Phil Ireland has ridden-out a turbulent decade in Australia’s oil and gas sector, but the WA-based engineer is upbeat about the next wave of project construction, commissioning and operation.
A keen surfer in his spare time, Ireland is the business development manager for Clough’s oil and gas division and is driving new opportunities for the company to participate in key onshore and global projects.
Success has not come easily in the face of fiscal instability, high costs, increasing competition and raging carbon emissions debates. But, during his tenure, Clough has negotiated contracts for engineering, civil, structural, mechanical, electrical and instrumentation works in the Browse Basin, Anderson Point, South Flank near Newman and Surat in Queensland.
This work with the major miners, including Samsung, BHP, FMG, as well as integrated coal seam gas company Arrow Energy, has been complemented with service provision for global projects, including Sunrise Energy’s LNG project in South Africa and Pearl Petroleum’s Thailand wellhead processing platform.
Ireland has had close involvement with developing Clough’s international markets, including Dyno Nobel’s Ammonium Nitrate Production Facility Moranbah and Lynas’ Rare Earth Plant Malaysia. His roles range from management and coordination of design and procurement, through to onsite construction, commissioning and handover. He is also well versed in the management of international processes and detail engineering strategies for companies in France, India and Malaysia.
Negotiating multi-million dollar deals with some of the world’s biggest mining players is a far cry from Ireland’s early experiences growing up in Perth, the most isolated capital city in the world.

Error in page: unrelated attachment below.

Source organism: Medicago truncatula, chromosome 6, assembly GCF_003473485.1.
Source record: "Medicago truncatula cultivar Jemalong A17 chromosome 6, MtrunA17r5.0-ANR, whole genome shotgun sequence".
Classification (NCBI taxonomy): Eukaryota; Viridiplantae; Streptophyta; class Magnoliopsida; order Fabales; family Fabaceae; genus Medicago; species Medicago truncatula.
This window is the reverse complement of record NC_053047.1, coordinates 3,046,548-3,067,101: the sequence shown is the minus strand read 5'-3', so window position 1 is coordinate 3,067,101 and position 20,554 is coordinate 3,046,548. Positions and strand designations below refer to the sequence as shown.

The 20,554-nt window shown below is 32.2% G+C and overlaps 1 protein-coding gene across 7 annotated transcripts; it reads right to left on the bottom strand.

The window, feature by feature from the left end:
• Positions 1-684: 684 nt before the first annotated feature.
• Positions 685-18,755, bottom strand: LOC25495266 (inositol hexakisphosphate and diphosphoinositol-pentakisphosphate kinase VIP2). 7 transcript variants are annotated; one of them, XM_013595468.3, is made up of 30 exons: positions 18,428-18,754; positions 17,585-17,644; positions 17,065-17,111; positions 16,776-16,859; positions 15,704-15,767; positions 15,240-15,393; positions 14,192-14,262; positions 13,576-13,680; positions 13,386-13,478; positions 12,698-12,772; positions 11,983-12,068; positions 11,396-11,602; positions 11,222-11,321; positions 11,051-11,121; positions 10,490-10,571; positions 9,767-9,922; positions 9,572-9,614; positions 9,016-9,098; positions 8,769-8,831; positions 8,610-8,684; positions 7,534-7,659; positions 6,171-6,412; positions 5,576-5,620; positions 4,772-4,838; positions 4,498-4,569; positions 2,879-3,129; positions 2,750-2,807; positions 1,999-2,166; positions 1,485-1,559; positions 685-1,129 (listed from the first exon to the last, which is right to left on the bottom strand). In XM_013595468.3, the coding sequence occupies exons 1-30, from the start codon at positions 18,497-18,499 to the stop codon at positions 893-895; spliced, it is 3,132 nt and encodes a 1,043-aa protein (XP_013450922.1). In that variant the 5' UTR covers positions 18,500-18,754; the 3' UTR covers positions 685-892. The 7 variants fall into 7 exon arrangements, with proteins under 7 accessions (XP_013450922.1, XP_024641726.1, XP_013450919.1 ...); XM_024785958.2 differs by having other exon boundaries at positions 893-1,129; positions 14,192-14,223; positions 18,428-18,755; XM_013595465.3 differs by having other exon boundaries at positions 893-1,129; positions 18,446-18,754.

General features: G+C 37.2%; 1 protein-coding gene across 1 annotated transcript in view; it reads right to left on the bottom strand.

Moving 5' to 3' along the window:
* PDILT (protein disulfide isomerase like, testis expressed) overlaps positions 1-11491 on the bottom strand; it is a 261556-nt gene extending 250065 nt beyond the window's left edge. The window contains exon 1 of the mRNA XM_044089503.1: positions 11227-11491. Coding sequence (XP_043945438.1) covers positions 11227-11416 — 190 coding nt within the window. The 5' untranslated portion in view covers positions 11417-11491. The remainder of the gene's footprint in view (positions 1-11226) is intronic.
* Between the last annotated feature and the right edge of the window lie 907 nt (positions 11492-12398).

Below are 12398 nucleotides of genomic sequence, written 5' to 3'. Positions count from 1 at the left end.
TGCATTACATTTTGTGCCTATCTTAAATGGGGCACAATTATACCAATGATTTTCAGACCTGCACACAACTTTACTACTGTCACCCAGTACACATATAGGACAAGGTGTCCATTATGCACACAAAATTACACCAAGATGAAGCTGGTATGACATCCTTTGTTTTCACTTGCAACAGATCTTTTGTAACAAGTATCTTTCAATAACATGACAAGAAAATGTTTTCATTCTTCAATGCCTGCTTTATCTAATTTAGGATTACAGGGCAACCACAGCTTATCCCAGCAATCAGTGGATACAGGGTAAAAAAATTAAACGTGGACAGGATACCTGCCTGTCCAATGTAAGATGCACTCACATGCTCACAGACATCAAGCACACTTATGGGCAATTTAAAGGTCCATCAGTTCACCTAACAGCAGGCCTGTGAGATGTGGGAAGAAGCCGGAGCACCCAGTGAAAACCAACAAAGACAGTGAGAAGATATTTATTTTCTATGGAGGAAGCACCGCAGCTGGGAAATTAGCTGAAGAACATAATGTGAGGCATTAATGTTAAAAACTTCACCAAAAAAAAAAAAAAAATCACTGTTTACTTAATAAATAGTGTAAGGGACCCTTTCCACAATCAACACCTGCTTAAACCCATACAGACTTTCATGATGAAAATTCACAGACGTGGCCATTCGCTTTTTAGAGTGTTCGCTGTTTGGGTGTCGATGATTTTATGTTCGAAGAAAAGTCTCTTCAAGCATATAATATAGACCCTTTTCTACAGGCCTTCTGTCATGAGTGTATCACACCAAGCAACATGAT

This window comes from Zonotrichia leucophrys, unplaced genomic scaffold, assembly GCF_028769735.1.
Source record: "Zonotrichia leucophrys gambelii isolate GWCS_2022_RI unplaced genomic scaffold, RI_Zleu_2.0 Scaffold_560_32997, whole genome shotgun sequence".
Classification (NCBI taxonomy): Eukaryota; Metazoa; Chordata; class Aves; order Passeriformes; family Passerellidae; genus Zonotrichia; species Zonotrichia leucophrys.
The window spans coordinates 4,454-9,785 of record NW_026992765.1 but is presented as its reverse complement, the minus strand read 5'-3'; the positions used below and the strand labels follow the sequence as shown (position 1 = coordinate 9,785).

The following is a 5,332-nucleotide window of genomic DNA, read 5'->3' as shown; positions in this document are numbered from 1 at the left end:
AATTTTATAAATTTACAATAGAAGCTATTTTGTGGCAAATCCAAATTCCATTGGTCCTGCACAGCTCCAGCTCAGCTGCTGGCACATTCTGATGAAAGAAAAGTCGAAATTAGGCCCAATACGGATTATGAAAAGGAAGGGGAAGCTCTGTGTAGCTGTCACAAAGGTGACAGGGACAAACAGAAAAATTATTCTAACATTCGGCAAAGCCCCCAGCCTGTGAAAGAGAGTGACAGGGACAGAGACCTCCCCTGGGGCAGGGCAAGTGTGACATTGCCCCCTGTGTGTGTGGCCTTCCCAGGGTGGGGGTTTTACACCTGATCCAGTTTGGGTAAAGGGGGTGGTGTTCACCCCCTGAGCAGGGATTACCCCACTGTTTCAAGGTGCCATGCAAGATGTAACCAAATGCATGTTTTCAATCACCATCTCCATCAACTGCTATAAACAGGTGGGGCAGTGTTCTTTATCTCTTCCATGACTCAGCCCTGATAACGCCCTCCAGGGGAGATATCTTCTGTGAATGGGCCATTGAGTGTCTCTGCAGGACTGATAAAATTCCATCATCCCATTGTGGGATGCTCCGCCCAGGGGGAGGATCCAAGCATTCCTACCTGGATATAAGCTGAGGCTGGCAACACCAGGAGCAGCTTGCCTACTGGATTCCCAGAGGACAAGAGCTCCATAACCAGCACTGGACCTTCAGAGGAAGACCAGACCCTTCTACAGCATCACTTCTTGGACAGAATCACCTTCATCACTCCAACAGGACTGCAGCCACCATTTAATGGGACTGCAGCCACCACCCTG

But, having a strong interest in engineering from an early age, he was quick to amass hands-on experience in WA’s chemicals, mining, minerals processing, power and building services after graduating from a mechanical engineering degree at Curtin University.
“I have been lucky enough during my career to have worked across Australia and South East Asia in various projects and for the full life cycle of development.
“This has given me a deep understanding of the effects that design and contractual decisions have on construction, commissioning and ongoing operations.”
Ireland’s professional career has spanned two decades of developments in iron ore, cogeneration power, nickel refining, ammonium nitrate, and rare earths.
His move to Clough in 2001 came at an opportune time to help manage project engineers during a period of strong investment and activity in key projects. This included the US$54 billion Chevron-operated Gorgon LNG fields, next generation LNG Studies for Woodside and decommissioning studies for Chevron and Quadrant.
Building on these experiences, he recently took on contract management for one of Clough’s key customers - Woodside – while simultaneously negotiating tenders for a range of new work. This includes targeted project delivery solutions for the oil and gas, mining, and infrastructure industries in Australia, Asia, PNG, Africa, UK and North America.
“What gets me out of bed every day is the challenge of bringing-in new clients and developing opportunities for Clough, as well as providing a contact point for all of our existing clients to make sure we are delivering as promised.”
On the weekend, there is little time to kick-back. Ireland has two children, aged 10 and 7, who keep him and his wife busy with a range of sports commitments. Not one to sit on the sidelines, he has been quick to pull on the boots to coach junior AFL and basketball. The family takes holidays when time allows, regularly visiting favourite spots in WA’s South West region, the Gold Coast and Indonesia – which coincidently have top surf breaks.
With some recent breathing space in his professional and home life, Ireland decided to join the PCWA. His face is not unfamiliar, as he has been a strong supporter and event delegate for the past two years.
“I wanted to step up my involvement in the organisation, as I value the opportunity it provides to connect with a wide range of operators and contractors in an informal manner.
“It is also great to give something back to industry by participating in opportunities that help educate the next generation of young professionals.”